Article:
Mountains of prickly pears cactus plants line the roadside spreading out into the uncultivated land, they thrive in the lava soil and produce a much-loved fruit, in Sicily. The flat, irregular, leaves of the fica d’india are oval-shaped, a little bit bigger than a table tennis racquet. The fruit of this cactus ripens gradually around the edges of its leaves.
After negotiating the endless prickles of the plant and cutting around the spiky skin of the fruit, the sweet fleshy pulp filled with pips is eaten with particular relish by locals. The hard seeds are hard to get past, and they get stuck between the teeth, but most Sicilians swallow them and enjoy the refreshing melon-like flesh. Sicilian’s have learnt the valuable life lesson that the fichi illustrate. Which is if you put up with the more challenging parts of life, there is often a sweet fruit at the end of it all.
Driving through the countryside outside Catania, under the shadow of Mount Etna between the lava rocks and the dark soil dotted with olives and pistachio trees. In Sicily the fico d’india thrives; literally, the Indian Fig an exotic introduced plant has been claimed by locals as its own.
The prickly pear is a natural survivor of everything from drought to fire; it is symbolic of Sicily. It grows throughout the island, in every place from roadside verges to coastal strips and in the most isolated areas.
This fruit grows around the thick leaves of a cactus, which creates the necessity of negotiating thousands of prickles. The complexities are made even more difficult by the plant’s habit of finding a home in odd places like between boulders, on high walls, around electrical poles, on the edges of superhighways and through fences. Often found thriving in abandoned, viper-infested ruins or in rocky valleys and mountain ridges, which makes getting to this fruit something of an extreme sport.
The Prickly pears are usually reached while precariously balancing upon a stepladder while wearing sturdy industrial gloves and specially constructed prickly pear gathering devices. The most effective of these harvesting tools are long steel poles with cups fastened to the end. They grab the whole fruit and with a quick flick of the wrist breaks it off the plant, leaving it inside the container. Devotees of this delicacy have different models of the fica d’india gatherer according to the dimensions of the fruit.
The oval-shaped prickly pear has a hard skin filled with little spikes like needle tips. It is difficult to imagine how on earth someone discovered the extraordinary nature of this intimidating delicacy. Still, many people take advantage of this no doubt painfully acquired discovery, to enjoy the treat. Some make a kind of marmalade from this exotic fruit, which is often crushed, deseeded and strained then left to dry out in the sun to become a chewy type of candy. This ancient staple was usually stockpiled for consumption during the once harsh Sicilian winter.
Known also as the Barbary fig (Opuntia ficus-indica) the Fico d’india is a species of cactus cultivated throughout the world in arid and semiarid areas. It is thought to be a native of Mexico. The Berbers of Morocco also know it, and the most well-known types were imported from the Americas in the sixteenth century.
Sicilian’s love this exotic fruit served fresh after being cooled in the refrigerator.
As for their taste, tiny hard pips dominate the first bite, but the soft flesh around them is quite refreshing and sweet like a melon. There are many varieties the red ones are the most vibrant, but there are also orange, green and so-called white ones which are a golden colour. Generally, the fruit is very good for you and contains much fibre. Still, eating way too many of them has a sneaky habit of making people painfully constipated.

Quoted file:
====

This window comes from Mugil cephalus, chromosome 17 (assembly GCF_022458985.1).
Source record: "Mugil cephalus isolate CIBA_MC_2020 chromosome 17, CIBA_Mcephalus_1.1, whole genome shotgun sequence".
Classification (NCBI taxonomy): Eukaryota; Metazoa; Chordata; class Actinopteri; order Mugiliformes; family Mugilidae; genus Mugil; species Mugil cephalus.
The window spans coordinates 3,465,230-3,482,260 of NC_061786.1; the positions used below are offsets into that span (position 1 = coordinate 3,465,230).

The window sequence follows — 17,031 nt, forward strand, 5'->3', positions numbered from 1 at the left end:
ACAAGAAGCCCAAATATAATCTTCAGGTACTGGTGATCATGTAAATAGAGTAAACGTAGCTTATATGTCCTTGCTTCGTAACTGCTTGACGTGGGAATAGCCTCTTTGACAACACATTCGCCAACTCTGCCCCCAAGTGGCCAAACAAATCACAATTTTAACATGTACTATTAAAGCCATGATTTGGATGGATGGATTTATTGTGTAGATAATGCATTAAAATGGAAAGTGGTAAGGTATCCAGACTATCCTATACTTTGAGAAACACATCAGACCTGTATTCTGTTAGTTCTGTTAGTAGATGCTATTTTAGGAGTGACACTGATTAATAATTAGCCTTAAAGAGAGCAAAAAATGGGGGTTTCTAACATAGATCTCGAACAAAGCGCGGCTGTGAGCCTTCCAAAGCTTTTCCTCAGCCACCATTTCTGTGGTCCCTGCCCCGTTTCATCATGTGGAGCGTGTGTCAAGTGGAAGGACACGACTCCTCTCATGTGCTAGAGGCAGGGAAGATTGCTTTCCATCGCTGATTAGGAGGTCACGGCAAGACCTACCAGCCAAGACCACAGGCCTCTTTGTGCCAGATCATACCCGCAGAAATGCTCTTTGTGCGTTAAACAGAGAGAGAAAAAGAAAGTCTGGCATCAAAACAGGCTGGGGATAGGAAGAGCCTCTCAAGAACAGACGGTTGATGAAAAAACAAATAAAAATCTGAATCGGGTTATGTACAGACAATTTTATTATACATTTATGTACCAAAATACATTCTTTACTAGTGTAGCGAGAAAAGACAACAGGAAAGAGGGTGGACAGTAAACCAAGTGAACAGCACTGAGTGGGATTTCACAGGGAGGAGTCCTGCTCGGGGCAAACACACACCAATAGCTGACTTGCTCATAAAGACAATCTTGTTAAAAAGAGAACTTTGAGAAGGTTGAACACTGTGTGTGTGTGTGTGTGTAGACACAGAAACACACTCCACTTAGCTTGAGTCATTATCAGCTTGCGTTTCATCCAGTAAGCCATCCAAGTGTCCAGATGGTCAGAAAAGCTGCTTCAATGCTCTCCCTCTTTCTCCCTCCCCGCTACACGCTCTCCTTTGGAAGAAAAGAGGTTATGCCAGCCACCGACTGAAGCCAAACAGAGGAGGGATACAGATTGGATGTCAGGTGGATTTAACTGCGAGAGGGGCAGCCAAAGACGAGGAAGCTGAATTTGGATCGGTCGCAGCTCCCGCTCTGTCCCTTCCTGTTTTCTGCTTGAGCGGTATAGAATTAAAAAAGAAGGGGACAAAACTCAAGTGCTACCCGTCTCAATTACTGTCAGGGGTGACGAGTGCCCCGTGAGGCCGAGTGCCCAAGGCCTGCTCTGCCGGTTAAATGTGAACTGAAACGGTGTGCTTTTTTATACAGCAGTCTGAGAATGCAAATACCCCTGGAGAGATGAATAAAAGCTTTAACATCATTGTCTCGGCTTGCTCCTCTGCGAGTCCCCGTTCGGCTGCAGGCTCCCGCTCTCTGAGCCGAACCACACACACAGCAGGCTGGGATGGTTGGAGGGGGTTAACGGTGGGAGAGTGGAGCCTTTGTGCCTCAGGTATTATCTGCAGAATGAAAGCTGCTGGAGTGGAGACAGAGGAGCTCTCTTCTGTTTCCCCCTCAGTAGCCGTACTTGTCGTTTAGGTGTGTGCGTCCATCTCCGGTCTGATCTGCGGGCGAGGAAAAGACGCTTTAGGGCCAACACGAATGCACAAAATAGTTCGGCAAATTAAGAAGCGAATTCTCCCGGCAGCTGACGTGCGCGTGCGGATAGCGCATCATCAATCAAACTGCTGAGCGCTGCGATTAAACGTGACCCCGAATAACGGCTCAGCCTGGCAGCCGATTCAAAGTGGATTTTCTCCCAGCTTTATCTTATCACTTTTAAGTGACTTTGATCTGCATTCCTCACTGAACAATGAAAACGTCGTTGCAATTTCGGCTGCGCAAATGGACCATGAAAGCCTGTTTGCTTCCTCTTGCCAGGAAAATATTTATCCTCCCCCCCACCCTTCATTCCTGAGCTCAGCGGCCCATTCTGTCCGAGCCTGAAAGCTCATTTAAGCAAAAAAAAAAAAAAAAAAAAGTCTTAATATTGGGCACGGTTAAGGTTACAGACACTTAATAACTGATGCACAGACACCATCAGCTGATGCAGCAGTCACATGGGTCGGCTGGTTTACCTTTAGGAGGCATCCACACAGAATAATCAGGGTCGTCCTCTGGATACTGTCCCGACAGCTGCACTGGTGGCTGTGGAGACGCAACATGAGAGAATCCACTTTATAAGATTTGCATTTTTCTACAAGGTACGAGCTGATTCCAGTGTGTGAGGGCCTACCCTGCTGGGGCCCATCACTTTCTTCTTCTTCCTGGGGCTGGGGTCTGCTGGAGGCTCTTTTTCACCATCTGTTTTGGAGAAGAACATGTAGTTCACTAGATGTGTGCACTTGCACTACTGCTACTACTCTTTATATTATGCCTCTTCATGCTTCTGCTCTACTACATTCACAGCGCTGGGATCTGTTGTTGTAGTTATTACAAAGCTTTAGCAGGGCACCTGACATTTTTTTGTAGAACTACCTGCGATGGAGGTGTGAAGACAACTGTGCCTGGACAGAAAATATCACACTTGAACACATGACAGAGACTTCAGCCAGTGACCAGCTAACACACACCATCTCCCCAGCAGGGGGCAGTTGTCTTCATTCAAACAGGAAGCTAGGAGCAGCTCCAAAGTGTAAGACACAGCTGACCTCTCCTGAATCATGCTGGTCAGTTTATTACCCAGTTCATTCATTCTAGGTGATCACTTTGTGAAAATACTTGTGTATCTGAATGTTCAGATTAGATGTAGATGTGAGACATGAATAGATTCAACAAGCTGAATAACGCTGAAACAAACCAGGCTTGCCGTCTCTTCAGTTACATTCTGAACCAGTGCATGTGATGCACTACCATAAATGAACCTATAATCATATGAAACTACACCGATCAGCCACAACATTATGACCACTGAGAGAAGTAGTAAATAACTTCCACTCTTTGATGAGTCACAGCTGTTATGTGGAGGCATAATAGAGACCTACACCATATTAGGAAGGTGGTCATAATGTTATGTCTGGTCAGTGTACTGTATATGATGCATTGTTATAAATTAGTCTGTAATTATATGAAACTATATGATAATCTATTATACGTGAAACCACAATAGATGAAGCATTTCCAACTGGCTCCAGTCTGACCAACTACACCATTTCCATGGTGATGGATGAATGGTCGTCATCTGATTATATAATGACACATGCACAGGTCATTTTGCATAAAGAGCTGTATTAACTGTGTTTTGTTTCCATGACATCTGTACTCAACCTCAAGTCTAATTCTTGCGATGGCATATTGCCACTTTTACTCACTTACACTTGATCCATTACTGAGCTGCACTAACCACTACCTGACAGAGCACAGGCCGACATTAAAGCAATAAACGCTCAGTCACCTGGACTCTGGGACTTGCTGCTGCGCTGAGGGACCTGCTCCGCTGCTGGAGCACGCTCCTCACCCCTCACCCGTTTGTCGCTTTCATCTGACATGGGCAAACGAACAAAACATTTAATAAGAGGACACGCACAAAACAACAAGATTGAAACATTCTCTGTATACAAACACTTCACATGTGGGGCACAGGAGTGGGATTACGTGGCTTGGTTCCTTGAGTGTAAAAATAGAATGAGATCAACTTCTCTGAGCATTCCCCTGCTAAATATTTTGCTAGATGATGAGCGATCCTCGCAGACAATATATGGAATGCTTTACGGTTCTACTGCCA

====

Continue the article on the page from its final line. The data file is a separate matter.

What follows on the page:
They are an acquired taste, their flavour is quite plain. The Fichi’s appeal is in the way they refresh the mouth. The more succulent varieties have soaked in the water of the first Autumn rains which give them a juicy quality. The fichi d’india clear the palate after a meal, rinsing the mouth with a subtly sweet juice which has a satisfying quality.
As for their taste. It’s hard to descibe, they don’t have a strong taste but it’s like biting into a densely packed watermelon filled with tiny seeds. After they are chilled and fully ripe they have a slight sweet after taste like a hint of strawberry or peach. The different varieties vary in taste so it’s better if you taste for yourself.
The variety cultivated later in the season in Catania province is probably the most generous in flavour and size. The fruit of the Bastardoni, are pruned back, culling inferior fruit so that the plant is encouraged to grow a second batch of fruit to be harvested in late September. This second harvest takes advantage of the first rains and always produces larger fruit than the first.
The best examples of Fichi d’India are cultivated along the slopes of Etna above 700 meters above sea level; their fruit is robust. It can be stored for months, up until February. There are four types of colours which include yellow (Giallo or sulfarina), orange, white (Bianca or muscaredda) and red (Rossa or sanguigna)
The love of this versatile fruit has seen the fico d’india turned into ice cream, sorbet and even liquor. The taste is pleasant, but it would be ideal if someone could take out the pips. Yet Sicilian’s don’t seem to be bothered by swallowing them without a second thought. They also happily negotiate the tiny spindly needle-like prickles, which are as fine as silk and are the most painful spine to have stuck in your fingers or hands. They deftly negotiate the prickly qualities of the fiche d’india to avoid getting prickles in the roof of their mouths. And in turn, have created a unique dedication to one of the most exotic fruits in existence.